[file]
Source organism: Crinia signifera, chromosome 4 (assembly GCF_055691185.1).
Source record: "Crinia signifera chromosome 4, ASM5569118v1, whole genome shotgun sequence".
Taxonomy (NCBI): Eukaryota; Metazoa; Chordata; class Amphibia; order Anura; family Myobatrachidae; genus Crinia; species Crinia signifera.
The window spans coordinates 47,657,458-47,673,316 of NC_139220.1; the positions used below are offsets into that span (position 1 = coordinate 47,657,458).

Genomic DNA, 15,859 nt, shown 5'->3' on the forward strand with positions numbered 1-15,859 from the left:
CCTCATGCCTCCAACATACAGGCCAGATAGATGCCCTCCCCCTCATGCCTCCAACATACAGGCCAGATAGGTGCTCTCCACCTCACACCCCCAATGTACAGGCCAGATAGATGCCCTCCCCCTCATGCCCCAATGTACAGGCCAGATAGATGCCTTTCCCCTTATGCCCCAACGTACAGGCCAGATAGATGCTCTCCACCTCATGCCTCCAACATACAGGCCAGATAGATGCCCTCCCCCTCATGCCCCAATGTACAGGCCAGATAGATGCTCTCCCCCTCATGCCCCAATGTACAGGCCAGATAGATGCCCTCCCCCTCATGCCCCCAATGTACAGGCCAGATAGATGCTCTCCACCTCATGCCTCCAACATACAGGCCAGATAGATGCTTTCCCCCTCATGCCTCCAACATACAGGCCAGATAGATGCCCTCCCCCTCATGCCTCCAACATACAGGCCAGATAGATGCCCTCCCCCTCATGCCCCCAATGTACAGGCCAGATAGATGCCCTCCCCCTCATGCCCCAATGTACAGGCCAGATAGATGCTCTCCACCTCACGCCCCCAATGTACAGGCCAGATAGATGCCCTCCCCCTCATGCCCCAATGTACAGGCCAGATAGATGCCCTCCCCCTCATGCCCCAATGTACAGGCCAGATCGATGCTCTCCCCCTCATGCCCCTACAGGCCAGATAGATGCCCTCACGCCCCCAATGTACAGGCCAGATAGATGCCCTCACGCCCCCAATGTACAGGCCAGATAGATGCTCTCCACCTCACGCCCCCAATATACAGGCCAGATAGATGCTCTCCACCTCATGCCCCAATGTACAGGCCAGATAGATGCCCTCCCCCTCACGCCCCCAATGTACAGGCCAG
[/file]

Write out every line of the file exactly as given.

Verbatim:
Source organism: Crinia signifera, chromosome 4 (assembly GCF_055691185.1).
Source record: "Crinia signifera chromosome 4, ASM5569118v1, whole genome shotgun sequence".
Taxonomy (NCBI): Eukaryota; Metazoa; Chordata; class Amphibia; order Anura; family Myobatrachidae; genus Crinia; species Crinia signifera.
The window spans coordinates 47,657,458-47,673,316 of NC_139220.1; the positions used below are offsets into that span (position 1 = coordinate 47,657,458).

Genomic DNA, 15,859 nt, shown 5'->3' on the forward strand with positions numbered 1-15,859 from the left:
CCTCATGCCTCCAACATACAGGCCAGATAGATGCCCTCCCCCTCATGCCTCCAACATACAGGCCAGATAGGTGCTCTCCACCTCACACCCCCAATGTACAGGCCAGATAGATGCCCTCCCCCTCATGCCCCAATGTACAGGCCAGATAGATGCCTTTCCCCTTATGCCCCAACGTACAGGCCAGATAGATGCTCTCCACCTCATGCCTCCAACATACAGGCCAGATAGATGCCCTCCCCCTCATGCCCCAATGTACAGGCCAGATAGATGCTCTCCCCCTCATGCCCCAATGTACAGGCCAGATAGATGCCCTCCCCCTCATGCCCCCAATGTACAGGCCAGATAGATGCTCTCCACCTCATGCCTCCAACATACAGGCCAGATAGATGCTTTCCCCCTCATGCCTCCAACATACAGGCCAGATAGATGCCCTCCCCCTCATGCCTCCAACATACAGGCCAGATAGATGCCCTCCCCCTCATGCCCCCAATGTACAGGCCAGATAGATGCCCTCCCCCTCATGCCCCAATGTACAGGCCAGATAGATGCTCTCCACCTCACGCCCCCAATGTACAGGCCAGATAGATGCCCTCCCCCTCATGCCCCAATGTACAGGCCAGATAGATGCCCTCCCCCTCATGCCCCAATGTACAGGCCAGATCGATGCTCTCCCCCTCATGCCCCTACAGGCCAGATAGATGCCCTCACGCCCCCAATGTACAGGCCAGATAGATGCCCTCACGCCCCCAATGTACAGGCCAGATAGATGCTCTCCACCTCACGCCCCCAATATACAGGCCAGATAGATGCTCTCCACCTCATGCCCCAATGTACAGGCCAGATAGATGCCCTCCCCCTCACGCCCCCAATGTACAGGCCAG